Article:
Dubstep, which supercharges reggae rhythms with quakes of bass, acquired a stereotype of bro-ishness as artists such as Skrillex and Diplo gained fame. But for Karpf, dubstep was “like rocket-science shit,” suggesting the endless possibilities of electronic production. “It is a method of making music that is experimental in ways that no other sort of music is,” they said. “The structure doesn’t change at all, but the places where you experiment, where you become well regarded, is the sound design.” Karpf mentioned Skrillex’s signature “growl” noise, which other artists have struggled to precisely duplicate. “The concept of there being an equation that has been unsolved by anybody over 10 years is so fascinating to me,” they said.
Underscores’ recent music only sometimes sounds like dubstep. But it does reflect the sensibility of someone who has logged countless hours playing with audio software and swapping streaming links. In Twitch livestreams for fans, Karpf picks apart their songs’ layers of sounds, samples, and effects. References abound: They’ll talk about a bass line evoking Rage Against the Machine, or about how MySpace-era bands inspired them to write a song in a certain key. Such fastidious, playful production is crucial to the music’s freshness. One standout track, “Tongue in Cheek,” makes pop-punk tropes feel new in part thanks to how the instruments move within the mix. The riffs are like a submarine—motoring beneath a placid surface, and then breaking it.
The vocals are innovative as well. Following in the model of the 21st century’s most important pop musicians, Karpf uses technology to sing beyond the physical limits of the human voice. The way that 100 Gecs’s Laura Les, a trans woman, “manipulated her voice to make it sound more authentic to her identity” gave Karpf the confidence to feature their own vocals at all, Karpf told me. In general, Gecs’s rise to prominence in the past few years has energized the online scene of young pop tinkerers that underscores is a part of. Gecs “made us all realize that all of these sounds that we would push out because we figured it would hurt our chances of making a living—people want to hear it,” Karpf said. “People want to hear stuff that is distorted. They want to hear stuff that is funny.”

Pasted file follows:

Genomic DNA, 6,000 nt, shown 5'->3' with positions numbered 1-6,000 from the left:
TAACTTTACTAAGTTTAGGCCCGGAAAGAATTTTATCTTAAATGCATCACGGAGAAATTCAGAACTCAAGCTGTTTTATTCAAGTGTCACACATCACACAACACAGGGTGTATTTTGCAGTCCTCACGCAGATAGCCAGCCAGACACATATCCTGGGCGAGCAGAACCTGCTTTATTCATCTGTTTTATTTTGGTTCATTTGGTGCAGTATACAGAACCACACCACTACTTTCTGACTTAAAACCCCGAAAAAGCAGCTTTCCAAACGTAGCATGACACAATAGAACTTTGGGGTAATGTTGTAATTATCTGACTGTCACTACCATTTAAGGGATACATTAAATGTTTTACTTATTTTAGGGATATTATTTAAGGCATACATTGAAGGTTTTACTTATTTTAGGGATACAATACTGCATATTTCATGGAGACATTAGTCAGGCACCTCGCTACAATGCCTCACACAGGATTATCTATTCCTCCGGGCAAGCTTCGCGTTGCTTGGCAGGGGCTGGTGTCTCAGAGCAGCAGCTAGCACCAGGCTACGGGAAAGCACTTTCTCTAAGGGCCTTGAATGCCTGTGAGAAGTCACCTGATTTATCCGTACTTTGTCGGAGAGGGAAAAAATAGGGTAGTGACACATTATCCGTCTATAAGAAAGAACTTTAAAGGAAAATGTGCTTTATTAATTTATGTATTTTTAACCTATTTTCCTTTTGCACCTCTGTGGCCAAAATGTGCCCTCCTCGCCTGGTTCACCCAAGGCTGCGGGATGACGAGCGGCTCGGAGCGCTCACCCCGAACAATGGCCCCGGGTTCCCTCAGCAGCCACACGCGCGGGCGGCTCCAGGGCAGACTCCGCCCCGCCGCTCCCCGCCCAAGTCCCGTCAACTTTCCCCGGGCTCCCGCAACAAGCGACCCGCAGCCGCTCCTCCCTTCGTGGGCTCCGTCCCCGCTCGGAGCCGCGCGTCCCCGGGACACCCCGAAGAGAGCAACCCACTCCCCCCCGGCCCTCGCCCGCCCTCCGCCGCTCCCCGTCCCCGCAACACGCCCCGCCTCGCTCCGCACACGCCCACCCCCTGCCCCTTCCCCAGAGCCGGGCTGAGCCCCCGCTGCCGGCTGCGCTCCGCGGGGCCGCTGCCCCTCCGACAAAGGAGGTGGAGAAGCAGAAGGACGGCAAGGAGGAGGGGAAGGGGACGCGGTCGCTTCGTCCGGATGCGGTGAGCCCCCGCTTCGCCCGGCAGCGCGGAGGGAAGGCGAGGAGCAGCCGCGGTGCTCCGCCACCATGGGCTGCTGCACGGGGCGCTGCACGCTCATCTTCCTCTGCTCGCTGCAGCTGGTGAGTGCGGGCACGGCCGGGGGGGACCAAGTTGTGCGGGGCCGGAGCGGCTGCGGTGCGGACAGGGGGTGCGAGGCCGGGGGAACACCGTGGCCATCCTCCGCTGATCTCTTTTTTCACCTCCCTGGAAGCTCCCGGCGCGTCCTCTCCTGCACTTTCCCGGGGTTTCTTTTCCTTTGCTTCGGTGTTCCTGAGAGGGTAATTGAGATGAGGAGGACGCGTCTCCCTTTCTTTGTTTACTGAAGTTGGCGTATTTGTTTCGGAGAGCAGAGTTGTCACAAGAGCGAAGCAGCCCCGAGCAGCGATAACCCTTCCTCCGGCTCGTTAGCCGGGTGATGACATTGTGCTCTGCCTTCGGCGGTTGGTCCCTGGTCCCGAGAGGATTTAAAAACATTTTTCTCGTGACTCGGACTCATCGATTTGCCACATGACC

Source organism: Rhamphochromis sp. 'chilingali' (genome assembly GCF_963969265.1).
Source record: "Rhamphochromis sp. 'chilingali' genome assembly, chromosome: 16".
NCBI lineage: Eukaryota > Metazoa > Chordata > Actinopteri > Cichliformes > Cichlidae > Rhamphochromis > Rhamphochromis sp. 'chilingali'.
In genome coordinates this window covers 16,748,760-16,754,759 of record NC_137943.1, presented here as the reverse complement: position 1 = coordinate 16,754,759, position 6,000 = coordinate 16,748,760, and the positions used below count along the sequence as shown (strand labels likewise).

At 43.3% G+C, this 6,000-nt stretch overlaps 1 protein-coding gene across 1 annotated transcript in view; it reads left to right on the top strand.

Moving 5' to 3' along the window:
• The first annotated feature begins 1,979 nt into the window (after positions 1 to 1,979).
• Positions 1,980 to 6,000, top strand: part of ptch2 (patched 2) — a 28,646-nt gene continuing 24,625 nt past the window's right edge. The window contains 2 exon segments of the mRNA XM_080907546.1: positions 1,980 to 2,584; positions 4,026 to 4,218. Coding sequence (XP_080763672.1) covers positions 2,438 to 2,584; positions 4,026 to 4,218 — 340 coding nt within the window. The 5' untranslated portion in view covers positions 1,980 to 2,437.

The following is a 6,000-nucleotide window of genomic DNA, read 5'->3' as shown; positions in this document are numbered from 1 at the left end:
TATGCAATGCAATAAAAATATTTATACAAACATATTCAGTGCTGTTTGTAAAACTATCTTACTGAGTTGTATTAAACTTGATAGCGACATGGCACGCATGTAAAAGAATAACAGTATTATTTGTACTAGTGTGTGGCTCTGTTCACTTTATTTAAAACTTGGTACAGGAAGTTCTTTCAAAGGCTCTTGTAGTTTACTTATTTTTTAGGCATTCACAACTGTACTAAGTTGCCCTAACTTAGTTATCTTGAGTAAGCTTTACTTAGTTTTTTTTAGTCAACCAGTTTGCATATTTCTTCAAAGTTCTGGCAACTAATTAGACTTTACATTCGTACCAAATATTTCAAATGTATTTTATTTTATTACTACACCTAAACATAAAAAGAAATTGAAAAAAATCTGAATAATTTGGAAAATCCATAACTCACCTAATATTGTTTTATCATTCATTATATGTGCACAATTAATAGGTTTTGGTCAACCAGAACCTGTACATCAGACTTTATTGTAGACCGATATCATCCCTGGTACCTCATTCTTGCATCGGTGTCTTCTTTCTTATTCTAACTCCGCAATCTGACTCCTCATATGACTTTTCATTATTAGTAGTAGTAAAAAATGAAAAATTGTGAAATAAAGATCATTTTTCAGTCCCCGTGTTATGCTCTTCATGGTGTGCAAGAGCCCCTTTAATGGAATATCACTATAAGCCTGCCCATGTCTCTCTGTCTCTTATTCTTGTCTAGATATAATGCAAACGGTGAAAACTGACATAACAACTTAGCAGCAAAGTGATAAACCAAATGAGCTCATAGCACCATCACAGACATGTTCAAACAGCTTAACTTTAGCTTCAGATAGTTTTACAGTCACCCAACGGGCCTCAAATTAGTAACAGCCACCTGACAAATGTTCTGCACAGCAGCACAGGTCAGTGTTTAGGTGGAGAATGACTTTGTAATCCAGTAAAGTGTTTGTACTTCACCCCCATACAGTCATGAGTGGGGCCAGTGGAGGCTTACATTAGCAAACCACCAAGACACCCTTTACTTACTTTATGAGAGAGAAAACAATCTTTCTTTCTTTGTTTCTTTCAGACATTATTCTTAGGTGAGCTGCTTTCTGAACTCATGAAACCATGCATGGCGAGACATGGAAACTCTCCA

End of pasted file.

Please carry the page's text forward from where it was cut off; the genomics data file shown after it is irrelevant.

The result of those epiphanies is music that is nonbinary both in form and in content. (“You see straight people do hyperpop, and it’s like, Yo, what’s going on?” Karpf said with a laugh). Underscores’ incredible “Girls and Boys” seems to darkly flip the perspective of a whole lineage of voyeuristic songs about sexual minorities—think Blur’s “Girls & Boys” or The Killers’ “Somebody Told Me” (“Why do I get in bed with people who could kill me?” goes one line). Other tracks dissect fame worship with the implication that for some kids—not just queer kids, but also kids of color (Karpf’s mom is Filipino, and their dad is white)—the hunger for role models is not frivolous at all. “Tongue in Cheek” pays tribute to an unnamed celebrity whom Karpf said they had based their “whole personality off of” when they were younger; on Discord, underscores’ fans have tried to guess who that celebrity was.
Queer emo dubstep might sound like a parody of what the new wave of the future might be, and heavily referential songs about imitating other people might seem to support arguments that our culture is stuck in place. But then again, Kurt Cobain idolized John Lennon, Beyoncé took inspiration from Tina Turner, and Skrillex obsessed over Aphex Twin. Innovation has always occurred through the creative deployment of familiar ingredients, the embrace of emerging technology, and the expression of previously suppressed viewpoints. Though the entertainment business may well be restructuring to prize established brands at the expense of the upstarts, communities are still being formed around new artists all the time.
Underscores played their first-ever headlining show last month, at a small club in Brooklyn. The crowd featured young folks in cat ears and see-through backpacks who moshed and sang along to every word of a slender catalog of songs. At one point during the sold-out concert, Karpf broke into a cover of No Doubt’s “Hella Good,” a pulsating, still-futuristic-seeming 2001 hit I hadn’t actively thought about in years. The rush of nostalgia in me crashed up against the thrill of being disoriented in the present. Karpf had told me that they one day want to tour with a band of instrumentalists, but for most of that night they were the only person onstage, jumping around and singing to a backing track. The emptiness around them felt like a precious thing, unexplored space.